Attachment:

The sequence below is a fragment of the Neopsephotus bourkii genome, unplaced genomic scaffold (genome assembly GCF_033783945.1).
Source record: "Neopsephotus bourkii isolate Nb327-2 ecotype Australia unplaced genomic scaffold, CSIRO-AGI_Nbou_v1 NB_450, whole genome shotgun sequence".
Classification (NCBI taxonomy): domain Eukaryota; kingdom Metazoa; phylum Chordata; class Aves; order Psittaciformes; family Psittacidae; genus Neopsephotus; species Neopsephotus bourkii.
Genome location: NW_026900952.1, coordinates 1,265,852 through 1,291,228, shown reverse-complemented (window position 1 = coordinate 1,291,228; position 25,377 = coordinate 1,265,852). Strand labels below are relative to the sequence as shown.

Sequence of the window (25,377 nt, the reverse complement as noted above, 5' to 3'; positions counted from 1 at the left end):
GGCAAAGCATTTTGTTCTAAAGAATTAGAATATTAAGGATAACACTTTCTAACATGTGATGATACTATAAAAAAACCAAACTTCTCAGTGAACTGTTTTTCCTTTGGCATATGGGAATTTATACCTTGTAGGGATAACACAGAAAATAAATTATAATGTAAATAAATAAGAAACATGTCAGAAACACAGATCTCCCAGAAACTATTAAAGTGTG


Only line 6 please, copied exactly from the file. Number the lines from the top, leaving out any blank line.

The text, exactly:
GGCAAAGCATTTTGTTCTAAAGAATTAGAATATTAAGGATAACACTTTCTAACATGTGATGATACTATAAAAAAACCAAACTTCTCAGTGAACTGTTTTTCCTTTGGCATATGGGAATTTATACCTTGTAGGGATAACACAGAAAATAAATTATAATGTAAATAAATAAGAAACATGTCAGAAACACAGATCTCCCAGAAACTATTAAAGTGTG